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Strategies to Strengthen Fairness and Impartiality in Peer Review

Challenge #2: Strategies to Strengthen Fairness and Impartiality in Peer Review


SUMMARY OF CHALLENGE: The National Institutes of Health (NIH) is the nation’s medical research agency whose mission is to enhance health and reduce the burden of illness and disability. To achieve this mission, the NIH has created a peer review system to identify the most promising biomedical research.

The peer review process includes two levels of review. The first level is by a Scientific Review Group (SRG) and the second by a National Advisory Council or Board of an Institute or Center. Only applications recommended for approval by both the SRG and the Council may be recommended for funding. Final decisions are made by the Director of the relevant NIH Institute or Center.

Despite efforts of NIH and other biomedical and behavioral research organizations to enhance the diversity of the workforce, more work remains to be done. Recent studies (Ginther et. al., 2011; 2012) have shown that African American researchers are less likely than White researchers to receive grant funding. These findings have raised concerns regarding the degree to which reviewers are demonstrating impartiality and fairness. Thus, CSR is seeking ideas to improve training practices for reviewers to enhance impartiality and fairness in peer review of grant applications. See Federal Register Notice (FRN Doc.2014-10203) for more details.

CHALLENGE: The Center for Scientific Review (CSR) is offering a prize for the best idea for Strategies to Strengthen Fairness and Impartiality in peer review of grant applications. Each idea should be provided in sufficient detail to assess its ability to address fairness and impartiality with regards to gender, race/ethnicity, institutional affiliation, area of science, and/or amount of research experience of applicants.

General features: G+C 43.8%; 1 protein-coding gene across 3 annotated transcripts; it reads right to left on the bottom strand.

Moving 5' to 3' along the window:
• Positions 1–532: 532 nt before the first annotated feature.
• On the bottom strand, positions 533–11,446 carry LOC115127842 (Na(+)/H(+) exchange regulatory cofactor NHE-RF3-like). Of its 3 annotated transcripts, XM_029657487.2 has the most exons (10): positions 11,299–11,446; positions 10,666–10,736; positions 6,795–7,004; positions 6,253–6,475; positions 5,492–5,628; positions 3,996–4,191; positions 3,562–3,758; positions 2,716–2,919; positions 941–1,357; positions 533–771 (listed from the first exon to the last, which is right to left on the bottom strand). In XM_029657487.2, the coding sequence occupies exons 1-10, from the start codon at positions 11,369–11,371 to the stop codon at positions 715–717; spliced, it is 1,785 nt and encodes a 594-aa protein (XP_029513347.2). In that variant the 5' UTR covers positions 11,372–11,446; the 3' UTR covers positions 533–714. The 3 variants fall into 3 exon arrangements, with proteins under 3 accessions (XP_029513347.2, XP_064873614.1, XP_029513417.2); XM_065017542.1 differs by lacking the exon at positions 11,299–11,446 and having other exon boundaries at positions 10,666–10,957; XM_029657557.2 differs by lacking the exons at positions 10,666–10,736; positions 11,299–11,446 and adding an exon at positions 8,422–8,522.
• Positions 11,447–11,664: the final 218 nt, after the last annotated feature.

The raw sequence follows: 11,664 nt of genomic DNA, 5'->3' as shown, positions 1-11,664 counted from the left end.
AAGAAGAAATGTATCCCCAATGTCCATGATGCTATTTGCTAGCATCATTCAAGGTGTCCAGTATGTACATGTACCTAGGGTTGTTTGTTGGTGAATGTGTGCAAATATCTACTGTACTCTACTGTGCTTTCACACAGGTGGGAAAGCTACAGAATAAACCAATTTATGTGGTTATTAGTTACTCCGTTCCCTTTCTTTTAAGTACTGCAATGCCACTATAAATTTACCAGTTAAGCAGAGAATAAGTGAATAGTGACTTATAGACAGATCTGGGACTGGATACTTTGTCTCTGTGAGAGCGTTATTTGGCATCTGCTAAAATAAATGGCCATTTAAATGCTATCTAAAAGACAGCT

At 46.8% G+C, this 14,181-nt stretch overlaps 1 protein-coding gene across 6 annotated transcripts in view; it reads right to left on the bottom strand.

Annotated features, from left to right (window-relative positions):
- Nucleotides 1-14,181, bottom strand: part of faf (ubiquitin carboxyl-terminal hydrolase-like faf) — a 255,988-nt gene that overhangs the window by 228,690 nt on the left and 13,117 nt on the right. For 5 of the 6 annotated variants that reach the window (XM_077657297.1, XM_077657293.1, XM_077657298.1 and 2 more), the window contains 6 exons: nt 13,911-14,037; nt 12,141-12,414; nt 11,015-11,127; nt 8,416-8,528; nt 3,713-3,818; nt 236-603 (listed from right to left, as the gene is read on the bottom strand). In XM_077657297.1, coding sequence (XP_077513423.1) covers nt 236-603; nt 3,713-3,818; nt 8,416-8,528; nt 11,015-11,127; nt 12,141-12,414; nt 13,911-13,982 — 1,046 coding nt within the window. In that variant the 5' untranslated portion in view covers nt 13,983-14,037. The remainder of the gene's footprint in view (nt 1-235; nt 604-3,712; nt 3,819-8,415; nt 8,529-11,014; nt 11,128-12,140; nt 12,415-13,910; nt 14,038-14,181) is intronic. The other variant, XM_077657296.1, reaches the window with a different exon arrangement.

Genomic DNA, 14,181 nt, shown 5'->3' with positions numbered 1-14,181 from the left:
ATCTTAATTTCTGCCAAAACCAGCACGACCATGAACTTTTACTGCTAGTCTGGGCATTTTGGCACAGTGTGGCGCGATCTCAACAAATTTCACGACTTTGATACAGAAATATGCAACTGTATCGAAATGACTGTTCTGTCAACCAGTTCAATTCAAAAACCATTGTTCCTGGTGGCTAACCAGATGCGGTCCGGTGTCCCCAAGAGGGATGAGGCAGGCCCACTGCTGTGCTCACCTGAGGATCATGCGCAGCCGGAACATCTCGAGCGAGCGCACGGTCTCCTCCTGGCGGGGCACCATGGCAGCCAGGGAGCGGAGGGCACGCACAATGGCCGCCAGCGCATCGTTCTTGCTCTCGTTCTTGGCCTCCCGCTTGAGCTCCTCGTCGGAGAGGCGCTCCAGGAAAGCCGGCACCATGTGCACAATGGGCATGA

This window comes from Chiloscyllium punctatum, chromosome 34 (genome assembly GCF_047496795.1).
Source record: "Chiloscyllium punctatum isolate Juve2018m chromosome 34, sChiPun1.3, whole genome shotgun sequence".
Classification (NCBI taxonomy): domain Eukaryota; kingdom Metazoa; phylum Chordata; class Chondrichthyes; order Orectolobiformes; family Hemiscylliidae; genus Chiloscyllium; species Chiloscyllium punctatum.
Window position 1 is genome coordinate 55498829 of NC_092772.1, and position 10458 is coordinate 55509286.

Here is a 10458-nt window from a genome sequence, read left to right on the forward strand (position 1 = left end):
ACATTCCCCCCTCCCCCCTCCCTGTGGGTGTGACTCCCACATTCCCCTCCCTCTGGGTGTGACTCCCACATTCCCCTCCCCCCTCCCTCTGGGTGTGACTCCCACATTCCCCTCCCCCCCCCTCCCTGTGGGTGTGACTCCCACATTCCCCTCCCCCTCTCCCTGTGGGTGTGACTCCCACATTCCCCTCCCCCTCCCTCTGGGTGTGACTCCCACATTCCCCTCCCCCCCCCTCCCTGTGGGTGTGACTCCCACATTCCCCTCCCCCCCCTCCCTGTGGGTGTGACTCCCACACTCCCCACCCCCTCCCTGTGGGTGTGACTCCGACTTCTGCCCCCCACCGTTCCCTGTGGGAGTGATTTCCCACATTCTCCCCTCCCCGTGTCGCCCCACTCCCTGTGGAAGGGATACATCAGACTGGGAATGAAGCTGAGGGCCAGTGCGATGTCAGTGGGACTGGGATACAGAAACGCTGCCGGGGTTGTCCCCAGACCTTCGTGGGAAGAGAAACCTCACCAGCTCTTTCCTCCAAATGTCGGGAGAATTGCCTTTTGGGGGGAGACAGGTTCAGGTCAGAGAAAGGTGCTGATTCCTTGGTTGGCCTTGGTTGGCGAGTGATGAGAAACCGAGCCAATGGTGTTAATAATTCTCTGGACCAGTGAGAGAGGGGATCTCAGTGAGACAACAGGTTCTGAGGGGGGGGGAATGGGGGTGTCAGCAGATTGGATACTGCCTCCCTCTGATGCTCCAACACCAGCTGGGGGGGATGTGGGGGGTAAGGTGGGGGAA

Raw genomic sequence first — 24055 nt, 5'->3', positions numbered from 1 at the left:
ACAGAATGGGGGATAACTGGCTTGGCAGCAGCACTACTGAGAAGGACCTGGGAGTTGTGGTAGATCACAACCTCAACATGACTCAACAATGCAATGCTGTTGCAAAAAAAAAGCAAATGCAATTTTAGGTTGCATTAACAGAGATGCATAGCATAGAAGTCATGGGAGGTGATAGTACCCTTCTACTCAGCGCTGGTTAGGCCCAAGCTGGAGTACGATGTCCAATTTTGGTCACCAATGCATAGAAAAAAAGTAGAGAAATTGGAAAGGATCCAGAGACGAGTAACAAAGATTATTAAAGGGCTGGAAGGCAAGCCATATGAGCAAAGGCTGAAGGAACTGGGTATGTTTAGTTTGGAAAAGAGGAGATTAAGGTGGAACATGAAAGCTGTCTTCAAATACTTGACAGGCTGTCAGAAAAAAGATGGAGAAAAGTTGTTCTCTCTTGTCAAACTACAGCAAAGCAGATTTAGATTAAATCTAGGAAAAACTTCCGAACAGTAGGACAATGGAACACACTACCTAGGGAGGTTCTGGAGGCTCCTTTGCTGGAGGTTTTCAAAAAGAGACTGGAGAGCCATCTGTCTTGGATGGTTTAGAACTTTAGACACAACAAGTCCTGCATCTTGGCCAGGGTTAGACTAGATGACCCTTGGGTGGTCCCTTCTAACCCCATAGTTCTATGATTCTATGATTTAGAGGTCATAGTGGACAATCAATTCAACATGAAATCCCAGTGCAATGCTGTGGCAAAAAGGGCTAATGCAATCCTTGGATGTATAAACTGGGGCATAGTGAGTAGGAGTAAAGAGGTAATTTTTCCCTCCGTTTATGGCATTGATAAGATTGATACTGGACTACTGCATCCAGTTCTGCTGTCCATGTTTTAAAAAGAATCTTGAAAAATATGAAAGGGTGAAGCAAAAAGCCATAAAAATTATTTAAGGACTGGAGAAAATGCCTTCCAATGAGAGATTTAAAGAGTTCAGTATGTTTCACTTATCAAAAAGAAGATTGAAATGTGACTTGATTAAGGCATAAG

AWARDS: The prize amounts are a First prize of $10,000 and a Second prize of $5,000.

SCHEDULE:

Submission Period: May 5, 2014 through 11:59pm (EST) on June 30, 2014

Judging Period: July 16, 2014 through August 29, 2014

Winners announced: September 2, 2014

EVALUATION CRITERIA

After CSR receives the submissions, they will be evaluated in a two-stage process: (1) Technical merit will be evaluated for each submission’s potential to enhance fairness and impartiality in peer review (High, Medium, Low potential impact) by a panel of experts in fields relevant to peer review and reviewer bias, and (2) High Impact submissions will be evaluated and rank-ordered based on the judging criteria (see judging criteria below) by a panel of judges comprised of federal employees who will recommend the winning entries. The final awards will be approved by the Director of the Center for Scientific Review.

The judging criteria are as follows:
  • Demonstrates general knowledge of peer review practices.
  • Grounded in the empirical literature.
  • Feasible for implementation with reviewers in the NIH peer review system.